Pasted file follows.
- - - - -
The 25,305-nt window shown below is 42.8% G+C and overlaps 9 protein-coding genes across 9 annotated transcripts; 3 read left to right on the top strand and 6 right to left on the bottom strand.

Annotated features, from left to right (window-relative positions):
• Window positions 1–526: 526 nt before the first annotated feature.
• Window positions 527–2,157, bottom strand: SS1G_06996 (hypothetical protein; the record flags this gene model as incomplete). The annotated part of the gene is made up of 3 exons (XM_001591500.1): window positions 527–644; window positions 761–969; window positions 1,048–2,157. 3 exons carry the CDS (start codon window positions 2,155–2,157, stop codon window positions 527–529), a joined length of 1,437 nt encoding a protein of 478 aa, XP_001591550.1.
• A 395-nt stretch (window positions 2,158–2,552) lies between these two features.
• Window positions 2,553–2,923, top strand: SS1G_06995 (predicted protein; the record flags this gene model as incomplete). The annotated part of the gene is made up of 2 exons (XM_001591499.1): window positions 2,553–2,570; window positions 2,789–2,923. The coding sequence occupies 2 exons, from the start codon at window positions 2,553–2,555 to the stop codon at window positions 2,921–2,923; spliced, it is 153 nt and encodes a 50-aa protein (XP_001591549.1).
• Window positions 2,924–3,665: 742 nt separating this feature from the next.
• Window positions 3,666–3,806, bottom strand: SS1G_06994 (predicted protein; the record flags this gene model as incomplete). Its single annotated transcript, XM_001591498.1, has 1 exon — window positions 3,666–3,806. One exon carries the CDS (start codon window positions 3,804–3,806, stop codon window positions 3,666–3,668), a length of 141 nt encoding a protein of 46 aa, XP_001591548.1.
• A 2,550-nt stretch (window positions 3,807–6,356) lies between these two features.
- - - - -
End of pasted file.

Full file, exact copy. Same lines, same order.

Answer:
The 25,305-nt window shown below is 42.8% G+C and overlaps 9 protein-coding genes across 9 annotated transcripts; 3 read left to right on the top strand and 6 right to left on the bottom strand.

Annotated features, from left to right (window-relative positions):
• Window positions 1–526: 526 nt before the first annotated feature.
• Window positions 527–2,157, bottom strand: SS1G_06996 (hypothetical protein; the record flags this gene model as incomplete). The annotated part of the gene is made up of 3 exons (XM_001591500.1): window positions 527–644; window positions 761–969; window positions 1,048–2,157. 3 exons carry the CDS (start codon window positions 2,155–2,157, stop codon window positions 527–529), a joined length of 1,437 nt encoding a protein of 478 aa, XP_001591550.1.
• A 395-nt stretch (window positions 2,158–2,552) lies between these two features.
• Window positions 2,553–2,923, top strand: SS1G_06995 (predicted protein; the record flags this gene model as incomplete). The annotated part of the gene is made up of 2 exons (XM_001591499.1): window positions 2,553–2,570; window positions 2,789–2,923. The coding sequence occupies 2 exons, from the start codon at window positions 2,553–2,555 to the stop codon at window positions 2,921–2,923; spliced, it is 153 nt and encodes a 50-aa protein (XP_001591549.1).
• Window positions 2,924–3,665: 742 nt separating this feature from the next.
• Window positions 3,666–3,806, bottom strand: SS1G_06994 (predicted protein; the record flags this gene model as incomplete). Its single annotated transcript, XM_001591498.1, has 1 exon — window positions 3,666–3,806. One exon carries the CDS (start codon window positions 3,804–3,806, stop codon window positions 3,666–3,668), a length of 141 nt encoding a protein of 46 aa, XP_001591548.1.
• A 2,550-nt stretch (window positions 3,807–6,356) lies between these two features.